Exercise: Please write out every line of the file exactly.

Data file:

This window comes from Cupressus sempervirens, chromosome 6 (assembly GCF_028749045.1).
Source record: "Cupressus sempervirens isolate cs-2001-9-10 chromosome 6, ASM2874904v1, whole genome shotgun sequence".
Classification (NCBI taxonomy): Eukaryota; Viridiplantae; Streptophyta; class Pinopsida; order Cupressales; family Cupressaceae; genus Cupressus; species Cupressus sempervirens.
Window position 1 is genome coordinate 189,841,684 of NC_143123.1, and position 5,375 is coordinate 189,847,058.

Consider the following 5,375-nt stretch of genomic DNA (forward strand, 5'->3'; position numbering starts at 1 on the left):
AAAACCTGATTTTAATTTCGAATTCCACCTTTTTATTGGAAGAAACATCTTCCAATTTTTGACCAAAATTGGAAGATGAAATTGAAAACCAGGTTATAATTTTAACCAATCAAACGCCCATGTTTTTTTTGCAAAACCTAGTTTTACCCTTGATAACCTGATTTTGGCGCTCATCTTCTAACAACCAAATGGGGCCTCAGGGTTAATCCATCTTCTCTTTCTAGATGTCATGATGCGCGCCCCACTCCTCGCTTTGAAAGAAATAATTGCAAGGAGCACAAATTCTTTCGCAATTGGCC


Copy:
This window comes from Cupressus sempervirens, chromosome 6 (assembly GCF_028749045.1).
Source record: "Cupressus sempervirens isolate cs-2001-9-10 chromosome 6, ASM2874904v1, whole genome shotgun sequence".
Classification (NCBI taxonomy): Eukaryota; Viridiplantae; Streptophyta; class Pinopsida; order Cupressales; family Cupressaceae; genus Cupressus; species Cupressus sempervirens.
Window position 1 is genome coordinate 189,841,684 of NC_143123.1, and position 5,375 is coordinate 189,847,058.

Consider the following 5,375-nt stretch of genomic DNA (forward strand, 5'->3'; position numbering starts at 1 on the left):
AAAACCTGATTTTAATTTCGAATTCCACCTTTTTATTGGAAGAAACATCTTCCAATTTTTGACCAAAATTGGAAGATGAAATTGAAAACCAGGTTATAATTTTAACCAATCAAACGCCCATGTTTTTTTTGCAAAACCTAGTTTTACCCTTGATAACCTGATTTTGGCGCTCATCTTCTAACAACCAAATGGGGCCTCAGGGTTAATCCATCTTCTCTTTCTAGATGTCATGATGCGCGCCCCACTCCTCGCTTTGAAAGAAATAATTGCAAGGAGCACAAATTCTTTCGCAATTGGCC